Horrible Visit

Discussion in 'General Parenting' started by JKF, Jul 31, 2011.

  1. JKF

    JKF Well-Known Member

    Just had the most horrible visit with difficult child at the psychiatric hospital. He's supposed to be released tomorrow so I went to visit him today with the hopes of reinforcing some of the things my husband and I expect of him when he comes home. Things such as no more stealing, no more lying, do your laundry....etc. Instead of listening to what I had to say he kept changing the subject and playing with these stupid little hackie sack balls. I kept trying to calmly explain to him that we need him to understand and agree to the rules of the house before he comes home. At that point he started to get agitated and put his hands over his face and refused to talk to me. I tried to stay calm and change the subject so that he could cool off a little but instead of cooling off he simply looked me straight in the eye with an evil look and said "I don't give a f**k anymore" and got up and walked away from me.

    As I was leaving the nurse pulled me aside and asked what happened. I explained and she said plain and simple to call his clinician and request that he not be discharged tomorrow. She said "you know, he doesn't HAVE to be discharged tomorrow". In all honestly I'm a little relieved because I don't think he's ready to come home. He functions well there because he knows how to "play the game" but has no regard for any rules or expectations we have for him at home. We're not going back to how things were. He will either do as he's told or he will not come home. No more guilt here! I'm angry now!
     
  2. TeDo

    TeDo Guest

    I am so sorry. Definitely call the psychiatrist right away. You are right, he is not ready to come home. It might be a good idea to have the conversation again but with a staff therapist or psychiatrist present. They can see for themselves how he reacts to your expectations AND they can back you up in front of him. Personally, I would make such a meeting a requirement prior to discharge. He needs to know that you aren't out of line and you are in charge. Good luck.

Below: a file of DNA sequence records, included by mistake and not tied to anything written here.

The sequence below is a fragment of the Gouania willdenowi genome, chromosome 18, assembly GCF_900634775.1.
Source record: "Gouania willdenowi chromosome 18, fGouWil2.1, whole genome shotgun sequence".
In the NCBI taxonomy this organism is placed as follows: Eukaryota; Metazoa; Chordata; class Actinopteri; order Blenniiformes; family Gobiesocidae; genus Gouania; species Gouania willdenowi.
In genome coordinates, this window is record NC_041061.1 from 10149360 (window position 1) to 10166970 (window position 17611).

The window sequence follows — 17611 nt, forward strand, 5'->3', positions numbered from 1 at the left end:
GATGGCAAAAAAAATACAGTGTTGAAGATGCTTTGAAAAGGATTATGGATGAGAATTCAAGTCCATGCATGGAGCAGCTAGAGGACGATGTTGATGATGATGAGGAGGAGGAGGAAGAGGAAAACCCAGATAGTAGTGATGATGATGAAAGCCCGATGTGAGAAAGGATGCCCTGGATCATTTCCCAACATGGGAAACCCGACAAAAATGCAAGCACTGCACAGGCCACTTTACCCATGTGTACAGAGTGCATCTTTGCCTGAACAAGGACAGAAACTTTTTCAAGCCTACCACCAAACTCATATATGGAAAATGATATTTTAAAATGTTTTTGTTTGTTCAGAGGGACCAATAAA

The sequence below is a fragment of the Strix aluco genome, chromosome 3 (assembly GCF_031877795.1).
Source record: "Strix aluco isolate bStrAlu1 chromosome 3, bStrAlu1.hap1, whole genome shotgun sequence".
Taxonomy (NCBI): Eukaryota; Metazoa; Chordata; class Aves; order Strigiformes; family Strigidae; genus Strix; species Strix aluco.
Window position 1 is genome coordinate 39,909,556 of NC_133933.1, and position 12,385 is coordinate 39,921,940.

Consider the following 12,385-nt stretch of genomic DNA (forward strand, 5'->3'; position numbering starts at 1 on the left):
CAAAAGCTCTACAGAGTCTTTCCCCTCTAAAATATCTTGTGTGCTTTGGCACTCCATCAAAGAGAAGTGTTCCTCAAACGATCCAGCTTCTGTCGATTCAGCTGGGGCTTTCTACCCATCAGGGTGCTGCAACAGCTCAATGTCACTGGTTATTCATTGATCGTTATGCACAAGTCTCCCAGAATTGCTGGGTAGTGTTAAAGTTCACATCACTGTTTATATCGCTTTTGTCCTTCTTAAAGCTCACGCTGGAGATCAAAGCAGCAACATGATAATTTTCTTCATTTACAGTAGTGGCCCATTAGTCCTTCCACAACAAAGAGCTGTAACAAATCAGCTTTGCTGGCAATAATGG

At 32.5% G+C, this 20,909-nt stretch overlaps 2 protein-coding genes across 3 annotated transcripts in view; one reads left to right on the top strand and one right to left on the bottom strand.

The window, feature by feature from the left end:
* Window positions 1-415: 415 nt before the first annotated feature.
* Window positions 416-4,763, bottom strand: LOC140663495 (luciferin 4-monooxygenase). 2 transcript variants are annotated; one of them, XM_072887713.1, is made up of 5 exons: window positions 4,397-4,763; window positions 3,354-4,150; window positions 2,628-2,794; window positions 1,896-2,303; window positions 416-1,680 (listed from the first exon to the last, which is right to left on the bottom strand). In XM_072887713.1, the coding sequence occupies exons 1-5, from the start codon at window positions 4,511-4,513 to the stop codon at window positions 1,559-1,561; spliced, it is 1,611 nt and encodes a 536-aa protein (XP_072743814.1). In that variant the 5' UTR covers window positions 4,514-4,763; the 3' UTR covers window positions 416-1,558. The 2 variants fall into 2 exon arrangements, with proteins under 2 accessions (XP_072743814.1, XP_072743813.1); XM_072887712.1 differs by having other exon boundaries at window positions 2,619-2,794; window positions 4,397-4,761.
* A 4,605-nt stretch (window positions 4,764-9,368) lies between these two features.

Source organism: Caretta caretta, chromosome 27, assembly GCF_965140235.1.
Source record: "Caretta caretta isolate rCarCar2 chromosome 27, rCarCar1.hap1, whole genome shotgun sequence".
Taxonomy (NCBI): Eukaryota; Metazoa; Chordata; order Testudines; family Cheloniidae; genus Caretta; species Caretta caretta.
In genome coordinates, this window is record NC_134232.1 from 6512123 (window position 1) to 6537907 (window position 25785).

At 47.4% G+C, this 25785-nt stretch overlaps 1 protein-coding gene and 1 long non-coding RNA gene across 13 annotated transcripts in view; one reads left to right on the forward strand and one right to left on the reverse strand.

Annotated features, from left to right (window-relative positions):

{{{{(((HUGS)))}}}}
     
  3. JKF

    JKF Well-Known Member

    The thing about that though is that he will act like everything's fine in front of them. He will say what he knows they want to hear! He's very manipulative like that! We've already had one meeting last week with him, the psychiatrist, clinician, and CMO about the expectations at home after discharge. difficult child was there and acted all cool and calm. Like sure, no problem, I can do that. But he can't and he won't and he made that clear to me today. All my husband and I want is some peace and respect in our home! We don't ask a lot. Don't steal. Don't lie. Show respect. Not hard right? But difficult child thinks these things are totally unreasonable and that he should be able to do what he wants.

    I just left a message for his clinician. I'm refusing to allow him to be discharged tomorrow. I don't care what they say! I'm his mother and I KNOW something is not right. He is definitely not ready to come home and in all honesty I'm not only scared for his safety but for ours as well. When he goes into one of his rages he's not all there and I'm afraid to be home alone with him at this point!
     
  4. keista

    keista New Member

    Do they have observation rooms with 2 way mirrors? That way psychiatrists can observe without being there.

    Positive thoughts with you on this.
     
  5. JKF

    JKF Well-Known Member

    I'm not sure if they have observation rooms there. Whenever I visit I sit in the "art room" with him. The nurse did see him storm out today so at least she knows something happened and hopefully documented it. That's when she recommended I call his clinician tomorrow. Have any of you been through this before? Can I request that he not be discharged? He's been in the psychiatric hospital a few times but that's when he was living with bio dad and step mom. This is really my first full blown experience with this whole thing and I don't really know how it works. All I know is that I have this strong gut feeling that he's not ready to come home and that he's a danger to himself and others. Most of his anger seems to be directed at me and also his little brother so I'm really scared for us to be home alone with him which we would be this whole week if he's discharged tomorrow. I can tell by his hostile attitude that if he comes home things will rapidly go downhill.